Scientists resolve long-standing debate over key mechanism involved in gene silencing

Scientists from Massachusetts General Hospital (MGH) have resolved a long-standing debate over how crucial gene-silencing protein detects its targets. The researchers’ findings, published in the Nature Structural and Molecular Biology journal, also describe some secrets about the activity of this protein, called Polycomb repressive complex 2 (PRC2).

Polycomb Protein

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The PRC2 protein helps control whether genes are silent (off) or active (on). The role of PRC2 in gene silencing is crucial during the lifespan, right from the formation of embryos to old age. For instance, the PRC2 protein establishes whether genes that inhibit the growth of malignant tumors are switched on or off, which has made it the focus of pharmaceutical firms designing anti-cancer drugs.

However, an enigma about the PRC2 protein remained unresolved for many years—that is, how was the protein able to target particular genes? Back in 2008, a significant breakthrough happened, when a research team headed by Jeannie Lee, MD, Ph.D., a researcher in the Department of Molecular Biology at MGH, suggested that RNA serves as a recruiter for the PRC2 protein.

Ribonucleic acid (RNA) is a molecule analogous to DNA found in cells. RNA is generally a messenger that does the bidding of DNA by spelling out the code to produce proteins; however, that is not the case here. Instead, Lee and her collaborators showed that RNA serves as a “free agent” that attaches to PRC2. Later, RNA targets the PRC2 protein to a particular gene to silence it.

As soon as Lee and her collaborators reported their findings, scores of other articles were subsequently published that supported the concept that RNA recruits the PRC2 protein as a critical step in gene silencing.

But analyses from many leading laboratories have challenged these discoveries, resulting in ongoing and often-heated discussions about the link between RNA and PRC2. Such critics questioned Lee’s finding on two grounds:

  • PRC2 is not specific and can attach to any RNA (some researchers observed that the protein is “promiscuous”), indicating that RNA cannot be a factor in targeting the PRC2 protein for gene silencing.
  • The interplay between RNA and PRC2 usually takes place at active genes, indicating that this association is not crucial for silencing particular genes.

Both critiques were resolved by the new study. According to Lee, in the first instance, one can think of the PRC2 protein as a letter that has to be sent by a mail carrier but does not have an address. So, how does the mail carrier know where to send it—that is, what is the actual “address” of the gene to be targeted for silencing?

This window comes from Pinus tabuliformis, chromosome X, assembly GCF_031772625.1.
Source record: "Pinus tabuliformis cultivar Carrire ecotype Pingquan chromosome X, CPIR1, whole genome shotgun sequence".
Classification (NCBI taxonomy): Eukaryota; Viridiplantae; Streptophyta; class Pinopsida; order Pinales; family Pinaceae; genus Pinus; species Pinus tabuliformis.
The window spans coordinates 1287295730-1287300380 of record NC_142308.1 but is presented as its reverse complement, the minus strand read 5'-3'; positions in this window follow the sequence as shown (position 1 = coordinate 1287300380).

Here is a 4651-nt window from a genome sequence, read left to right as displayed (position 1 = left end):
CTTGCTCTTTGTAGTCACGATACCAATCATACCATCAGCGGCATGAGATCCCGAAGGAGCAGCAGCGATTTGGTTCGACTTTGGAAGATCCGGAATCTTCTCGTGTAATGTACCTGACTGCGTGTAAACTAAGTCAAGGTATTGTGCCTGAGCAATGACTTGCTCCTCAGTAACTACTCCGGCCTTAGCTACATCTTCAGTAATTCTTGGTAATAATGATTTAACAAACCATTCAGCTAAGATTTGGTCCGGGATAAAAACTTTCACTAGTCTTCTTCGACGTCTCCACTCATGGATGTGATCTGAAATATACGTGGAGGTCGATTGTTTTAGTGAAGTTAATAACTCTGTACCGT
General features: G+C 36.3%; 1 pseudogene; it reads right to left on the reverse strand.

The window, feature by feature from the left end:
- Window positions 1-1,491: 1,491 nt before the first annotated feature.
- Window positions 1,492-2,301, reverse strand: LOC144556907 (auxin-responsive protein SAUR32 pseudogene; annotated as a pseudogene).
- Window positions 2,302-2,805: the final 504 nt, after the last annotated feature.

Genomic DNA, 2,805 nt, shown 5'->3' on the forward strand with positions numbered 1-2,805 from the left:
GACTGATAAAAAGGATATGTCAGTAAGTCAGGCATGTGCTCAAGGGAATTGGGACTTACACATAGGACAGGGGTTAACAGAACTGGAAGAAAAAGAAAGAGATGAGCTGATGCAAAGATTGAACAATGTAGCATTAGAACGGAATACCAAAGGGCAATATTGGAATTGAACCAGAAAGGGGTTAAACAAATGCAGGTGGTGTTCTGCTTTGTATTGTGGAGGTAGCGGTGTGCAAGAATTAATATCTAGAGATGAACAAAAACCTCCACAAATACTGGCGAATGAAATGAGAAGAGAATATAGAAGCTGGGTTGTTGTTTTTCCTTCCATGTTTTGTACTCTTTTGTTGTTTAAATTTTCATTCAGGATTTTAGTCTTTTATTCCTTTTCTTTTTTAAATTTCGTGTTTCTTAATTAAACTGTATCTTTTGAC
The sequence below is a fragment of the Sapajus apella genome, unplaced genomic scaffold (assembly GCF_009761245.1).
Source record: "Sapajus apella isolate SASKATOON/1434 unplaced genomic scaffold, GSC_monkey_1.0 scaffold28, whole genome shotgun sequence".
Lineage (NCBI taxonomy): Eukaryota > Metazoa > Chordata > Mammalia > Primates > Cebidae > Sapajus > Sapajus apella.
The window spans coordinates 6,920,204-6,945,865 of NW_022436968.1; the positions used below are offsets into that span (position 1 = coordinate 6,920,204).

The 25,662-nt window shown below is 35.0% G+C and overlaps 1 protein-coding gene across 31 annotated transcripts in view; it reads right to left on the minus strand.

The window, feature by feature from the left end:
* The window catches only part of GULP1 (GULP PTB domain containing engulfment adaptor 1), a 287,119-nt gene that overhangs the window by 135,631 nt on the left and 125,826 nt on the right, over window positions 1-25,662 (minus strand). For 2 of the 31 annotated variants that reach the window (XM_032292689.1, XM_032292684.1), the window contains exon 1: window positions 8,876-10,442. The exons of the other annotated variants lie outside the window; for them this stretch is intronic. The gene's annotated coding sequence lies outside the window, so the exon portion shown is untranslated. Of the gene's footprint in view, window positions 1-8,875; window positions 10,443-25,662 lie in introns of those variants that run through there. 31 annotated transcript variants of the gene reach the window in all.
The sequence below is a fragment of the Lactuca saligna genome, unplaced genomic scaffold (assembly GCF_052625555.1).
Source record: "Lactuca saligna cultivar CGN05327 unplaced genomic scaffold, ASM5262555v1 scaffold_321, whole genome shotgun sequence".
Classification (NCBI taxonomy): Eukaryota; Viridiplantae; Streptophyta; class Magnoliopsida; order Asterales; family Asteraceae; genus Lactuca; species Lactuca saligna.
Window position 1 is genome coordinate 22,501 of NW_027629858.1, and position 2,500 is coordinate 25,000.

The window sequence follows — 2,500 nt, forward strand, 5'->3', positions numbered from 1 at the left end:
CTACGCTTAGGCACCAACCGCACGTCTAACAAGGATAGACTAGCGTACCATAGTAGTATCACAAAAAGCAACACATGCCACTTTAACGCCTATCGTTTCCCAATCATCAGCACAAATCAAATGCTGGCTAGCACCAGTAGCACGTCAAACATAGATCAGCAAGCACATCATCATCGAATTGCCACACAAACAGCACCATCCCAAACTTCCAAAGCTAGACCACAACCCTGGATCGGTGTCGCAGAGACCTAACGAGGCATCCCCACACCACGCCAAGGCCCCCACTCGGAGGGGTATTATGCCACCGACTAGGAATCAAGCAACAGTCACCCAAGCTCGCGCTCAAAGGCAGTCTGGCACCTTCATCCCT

The address is written on the RNA. RNA is an exact copy of DNA, where our genes are encoded.”

Jeannie Lee, MD, PhD, Investigator, Department of Molecular Biology, Massachusetts General Hospital

Lee and her collaborators detected “motifs,” or exclusive sequences in RNA, which enable it to be detected by the PRC2 protein. The RNA “address” subsequently directs the PRC2 protein to a particular gene site. This possibility was already suggested before, but Lee and her group have now provided a better understanding of how motifs make potential specific interactions between RNA and PRC2 that allow targeting.

Lee employs another analogy to describe why RNA and PRC2 frequently communicate at non-silenced genes. Earlier, light bulbs could only be switched on or off, but the invention of the dimmer switch enabled them to cast a bright or soft light.

Similarly, genes are not invariably switched completely on or off, and the PRC2 protein behaved similar to a dimmer switch.

We are saying that the genes are ‘on,’ but only yielding dim light. If you took away the Polycomb-RNA interaction, the genes would turn up and shine brightly.”

Jeannie Lee, MD, PhD, Investigator, Department of Molecular Biology, Massachusetts General Hospital

By resolving previous disputes over the interaction between PCR2 and RNA, the new unified model advances fundamental science and offers useful insights for developers of new therapeutics, concluded Lee.

Source:
Journal reference:

Rosenberg, M., et al. (2021) Motif-driven interactions between RNA and PRC2 are rheostats that regulate transcription elongation. Nature Structural & Molecular Biology. doi.org/10.1038/s41594-020-00535-9.

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